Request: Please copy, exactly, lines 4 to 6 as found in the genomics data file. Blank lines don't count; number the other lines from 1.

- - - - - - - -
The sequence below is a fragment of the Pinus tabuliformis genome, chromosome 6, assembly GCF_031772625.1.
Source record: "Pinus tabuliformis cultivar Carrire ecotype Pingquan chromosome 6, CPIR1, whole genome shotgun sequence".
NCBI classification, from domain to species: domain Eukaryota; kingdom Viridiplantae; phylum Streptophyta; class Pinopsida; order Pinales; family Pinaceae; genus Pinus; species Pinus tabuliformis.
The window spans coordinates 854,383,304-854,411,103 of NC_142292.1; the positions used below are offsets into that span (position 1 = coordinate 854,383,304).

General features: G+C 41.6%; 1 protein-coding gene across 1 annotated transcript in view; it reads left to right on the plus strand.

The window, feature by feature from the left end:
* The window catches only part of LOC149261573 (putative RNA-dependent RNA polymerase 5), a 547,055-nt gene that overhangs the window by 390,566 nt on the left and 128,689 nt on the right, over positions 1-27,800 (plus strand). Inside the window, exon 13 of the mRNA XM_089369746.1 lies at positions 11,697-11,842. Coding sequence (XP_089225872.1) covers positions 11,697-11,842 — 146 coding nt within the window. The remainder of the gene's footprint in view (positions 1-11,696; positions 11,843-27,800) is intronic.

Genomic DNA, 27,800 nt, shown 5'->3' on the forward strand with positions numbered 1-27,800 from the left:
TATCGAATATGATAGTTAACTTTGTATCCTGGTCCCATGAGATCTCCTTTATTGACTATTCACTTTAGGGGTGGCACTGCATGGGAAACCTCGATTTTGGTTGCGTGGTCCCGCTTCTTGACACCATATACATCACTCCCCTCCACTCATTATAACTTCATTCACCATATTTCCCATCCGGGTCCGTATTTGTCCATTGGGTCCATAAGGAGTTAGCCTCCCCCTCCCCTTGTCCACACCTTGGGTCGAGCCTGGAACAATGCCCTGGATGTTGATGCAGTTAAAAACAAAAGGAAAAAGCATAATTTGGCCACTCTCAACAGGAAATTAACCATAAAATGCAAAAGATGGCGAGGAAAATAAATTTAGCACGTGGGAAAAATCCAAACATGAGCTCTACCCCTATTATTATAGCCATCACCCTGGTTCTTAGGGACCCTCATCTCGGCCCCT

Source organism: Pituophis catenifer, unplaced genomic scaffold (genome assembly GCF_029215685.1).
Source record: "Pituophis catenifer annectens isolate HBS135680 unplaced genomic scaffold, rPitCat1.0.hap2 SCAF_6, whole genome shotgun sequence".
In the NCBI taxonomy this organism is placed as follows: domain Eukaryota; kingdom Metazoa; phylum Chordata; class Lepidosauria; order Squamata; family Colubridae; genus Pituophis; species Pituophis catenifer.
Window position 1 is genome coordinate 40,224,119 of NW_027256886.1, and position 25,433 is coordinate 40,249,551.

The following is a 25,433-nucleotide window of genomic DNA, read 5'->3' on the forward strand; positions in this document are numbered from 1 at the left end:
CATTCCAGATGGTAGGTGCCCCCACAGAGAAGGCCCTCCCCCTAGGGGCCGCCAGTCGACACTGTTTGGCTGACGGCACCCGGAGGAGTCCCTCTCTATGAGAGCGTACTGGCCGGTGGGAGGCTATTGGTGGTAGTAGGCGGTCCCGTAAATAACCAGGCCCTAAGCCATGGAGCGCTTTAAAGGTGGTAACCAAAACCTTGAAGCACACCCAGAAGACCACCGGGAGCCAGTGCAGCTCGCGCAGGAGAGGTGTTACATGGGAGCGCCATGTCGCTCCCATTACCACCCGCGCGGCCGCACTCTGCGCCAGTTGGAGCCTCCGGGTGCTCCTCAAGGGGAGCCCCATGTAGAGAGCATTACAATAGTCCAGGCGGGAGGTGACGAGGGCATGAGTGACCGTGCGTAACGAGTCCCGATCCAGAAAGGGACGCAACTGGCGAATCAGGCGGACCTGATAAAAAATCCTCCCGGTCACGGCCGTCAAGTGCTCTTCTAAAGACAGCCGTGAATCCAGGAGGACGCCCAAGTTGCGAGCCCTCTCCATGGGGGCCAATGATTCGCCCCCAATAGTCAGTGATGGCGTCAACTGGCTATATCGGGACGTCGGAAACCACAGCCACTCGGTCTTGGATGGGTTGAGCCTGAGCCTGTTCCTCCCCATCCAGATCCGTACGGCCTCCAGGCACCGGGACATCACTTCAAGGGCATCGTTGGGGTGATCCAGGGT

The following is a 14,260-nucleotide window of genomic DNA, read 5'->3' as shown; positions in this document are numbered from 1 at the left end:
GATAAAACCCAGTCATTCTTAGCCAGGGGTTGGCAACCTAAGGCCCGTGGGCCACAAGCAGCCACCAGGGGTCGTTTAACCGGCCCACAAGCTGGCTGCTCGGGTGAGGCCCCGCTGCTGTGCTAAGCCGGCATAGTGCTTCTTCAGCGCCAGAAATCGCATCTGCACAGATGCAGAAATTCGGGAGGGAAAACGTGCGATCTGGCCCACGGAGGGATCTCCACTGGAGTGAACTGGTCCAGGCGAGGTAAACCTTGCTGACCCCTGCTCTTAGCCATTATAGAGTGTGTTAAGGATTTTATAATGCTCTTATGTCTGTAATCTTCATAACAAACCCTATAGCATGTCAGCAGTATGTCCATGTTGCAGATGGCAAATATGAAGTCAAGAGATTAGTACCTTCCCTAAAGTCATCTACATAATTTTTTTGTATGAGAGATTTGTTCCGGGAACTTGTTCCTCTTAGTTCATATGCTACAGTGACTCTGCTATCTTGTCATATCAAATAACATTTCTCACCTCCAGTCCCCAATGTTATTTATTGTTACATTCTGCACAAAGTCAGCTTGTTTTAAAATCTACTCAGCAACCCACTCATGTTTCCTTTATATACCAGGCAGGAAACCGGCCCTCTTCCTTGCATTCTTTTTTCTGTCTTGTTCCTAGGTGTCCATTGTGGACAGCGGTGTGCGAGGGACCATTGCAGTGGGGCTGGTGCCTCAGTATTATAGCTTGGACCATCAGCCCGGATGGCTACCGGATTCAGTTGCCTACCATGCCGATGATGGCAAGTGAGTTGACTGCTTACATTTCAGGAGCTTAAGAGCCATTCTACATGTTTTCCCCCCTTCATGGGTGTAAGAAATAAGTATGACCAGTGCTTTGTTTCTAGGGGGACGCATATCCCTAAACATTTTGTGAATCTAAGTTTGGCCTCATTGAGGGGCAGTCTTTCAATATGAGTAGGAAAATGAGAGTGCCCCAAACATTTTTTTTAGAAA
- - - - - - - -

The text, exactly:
The window spans coordinates 854,383,304-854,411,103 of NC_142292.1; the positions used below are offsets into that span (position 1 = coordinate 854,383,304).

General features: G+C 41.6%; 1 protein-coding gene across 1 annotated transcript in view; it reads left to right on the plus strand.

The window, feature by feature from the left end: